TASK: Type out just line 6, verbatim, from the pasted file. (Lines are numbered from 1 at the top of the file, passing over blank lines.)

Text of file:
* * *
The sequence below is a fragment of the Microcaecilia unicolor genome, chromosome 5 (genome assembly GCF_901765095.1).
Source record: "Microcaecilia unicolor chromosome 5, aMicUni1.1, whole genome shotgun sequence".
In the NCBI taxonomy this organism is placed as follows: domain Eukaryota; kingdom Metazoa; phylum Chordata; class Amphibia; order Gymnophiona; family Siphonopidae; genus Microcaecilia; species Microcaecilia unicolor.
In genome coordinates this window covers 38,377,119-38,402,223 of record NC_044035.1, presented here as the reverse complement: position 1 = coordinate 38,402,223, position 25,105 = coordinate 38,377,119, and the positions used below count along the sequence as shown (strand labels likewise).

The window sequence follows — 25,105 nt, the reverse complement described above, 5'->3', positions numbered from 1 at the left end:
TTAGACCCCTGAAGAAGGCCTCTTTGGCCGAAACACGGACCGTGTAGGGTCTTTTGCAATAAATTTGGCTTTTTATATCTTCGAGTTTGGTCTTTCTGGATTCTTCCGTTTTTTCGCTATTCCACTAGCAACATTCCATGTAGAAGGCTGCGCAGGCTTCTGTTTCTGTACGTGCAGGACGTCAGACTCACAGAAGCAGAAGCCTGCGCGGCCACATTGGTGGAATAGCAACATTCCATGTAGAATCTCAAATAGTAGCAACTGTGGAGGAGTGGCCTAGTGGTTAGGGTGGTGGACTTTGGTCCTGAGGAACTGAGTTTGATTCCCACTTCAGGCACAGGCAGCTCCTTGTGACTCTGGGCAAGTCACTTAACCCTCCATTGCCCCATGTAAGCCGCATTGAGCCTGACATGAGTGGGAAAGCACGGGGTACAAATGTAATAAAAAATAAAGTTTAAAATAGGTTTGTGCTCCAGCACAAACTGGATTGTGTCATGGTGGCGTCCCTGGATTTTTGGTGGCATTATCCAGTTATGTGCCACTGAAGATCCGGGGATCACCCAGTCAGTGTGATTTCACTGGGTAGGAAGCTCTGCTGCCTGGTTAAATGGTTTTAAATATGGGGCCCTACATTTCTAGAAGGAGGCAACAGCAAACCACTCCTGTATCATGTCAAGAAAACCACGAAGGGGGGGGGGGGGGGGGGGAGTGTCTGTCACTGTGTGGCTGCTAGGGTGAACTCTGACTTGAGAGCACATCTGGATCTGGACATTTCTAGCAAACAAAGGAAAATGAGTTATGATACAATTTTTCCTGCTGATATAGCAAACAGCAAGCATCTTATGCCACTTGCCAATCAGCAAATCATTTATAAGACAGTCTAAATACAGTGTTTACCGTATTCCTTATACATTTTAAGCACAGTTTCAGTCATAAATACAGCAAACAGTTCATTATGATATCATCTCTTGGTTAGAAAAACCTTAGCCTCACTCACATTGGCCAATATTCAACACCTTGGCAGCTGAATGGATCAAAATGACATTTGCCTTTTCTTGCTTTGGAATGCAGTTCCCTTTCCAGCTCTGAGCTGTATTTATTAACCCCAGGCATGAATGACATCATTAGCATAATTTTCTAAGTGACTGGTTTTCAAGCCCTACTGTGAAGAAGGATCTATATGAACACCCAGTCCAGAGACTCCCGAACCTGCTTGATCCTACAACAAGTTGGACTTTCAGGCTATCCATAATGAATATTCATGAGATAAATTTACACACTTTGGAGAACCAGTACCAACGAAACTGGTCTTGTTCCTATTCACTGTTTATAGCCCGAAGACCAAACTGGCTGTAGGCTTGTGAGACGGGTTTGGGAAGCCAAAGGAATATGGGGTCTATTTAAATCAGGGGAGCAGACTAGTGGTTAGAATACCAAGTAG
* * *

TTAGACCCCTGAAGAAGGCCTCTTTGGCCGAAACACGGACCGTGTAGGGTCTTTTGCAATAAATTTGGCTTTTTATATCTTCGAGTTTGGTCTTTCTGGATTCTTCCGTTTTTTCGCTATTCCACTAGCAACATTCCATGTAGAAGGCTGCGCAGGCTTCTGTTTCTGTACGTGCAGGACGTCAGACTCACAGAAGCAGAAGCCTGCGCGGCCACATTGGTGGAATAGCAACATTCCATGTAGAATCTCAAATAGTAGCAACTGTGGAGGAGTGGCCTAGTGGTTAGGGTGGTGGACTTTGGTCCTGAGGAACTGAGTTTGATTCCCACTTCAGGCACAGGCAGCTCCTTGTGACTCTGGGCAAGTCACTTAACCCTCCATTGCCCCATGTAAGCCGCATTGAGCCTGACATGAGTGGGAAAGCACGGGGTACAAATGTAATAAAAAATAAAGTTTAAAATAGGTTTGTGCTCCAGCACAAACTGGATTGTGTCATGGTGGCGTCCCTGGATTTTTGGTGGCATTATCCAGTTATGTGCCACTGAAGATCCGGGGATCACCCAGTCAGTGTGATTTCACTGGGTAGGAAGCTCTGCTGCCTGGTTAAATGGTTTTAAATATGGGGCCCTACATTTCTAGAAGGAGGCAACAGCAAACCACTCCTGTATCATGTCAAGAAAACCACGAAGGGGGGGGGGGGGGGGGGGAGTGTCTGTCACTGTGTGGCTGCTAGGGTGAACTCTGACTTGAGAGCACATCTGGATCTGGACATTTCTAGCAAACAAAGGAAAATGAGTTATGATACAATTTTTCCTGCTGATATAGCAAACAGCAAGCATCTTATGCCACTTGCCAATCAGCAAATCATTTATAAGACAGTCTAAATACAGTGTTTACCGTATTCCTTATACATTTTAAGCACAGTTTCAGTCATAAATACAGCAAACAGTTCATTATGATATCATCTCTTGGTTAGAAAAACCTTAGCCTCACTCACATTGGCCAATATTCAACACCTTGGCAGCTGAATGGATCAAAATGACATTTGCCTTTTCTTGCTTTGGAATGCAGTTCCCTTTCCAGCTCTGAGCTGTATTTATTAACCCCAGGCATGAATGACATCATTAGCATAATTTTCTAAGTGACTGGTTTTCAAGCCCTACTGTGAAGAAGGATCTATATGAACACCCAGTCCAGAGACTCCCGAACCTGCTTGATCCTACAACAAGTTGGACTTTCAGGCTATCCATAATGAATATTCATGAGATAAATTTACACACTTTGGAGAACCAGTACCAACGAAACTGGTCTTGTTCCTATTCACTGTTTATAGCCCGAAGACCAAACTGGCTGTAGGCTTGTGAGACGGGTTTGGGAAGCCAAAGGAATATGGGGTCTATTTAAATCAGGGGAGCAGACTAGTGGTTAGAATACCAAGTAG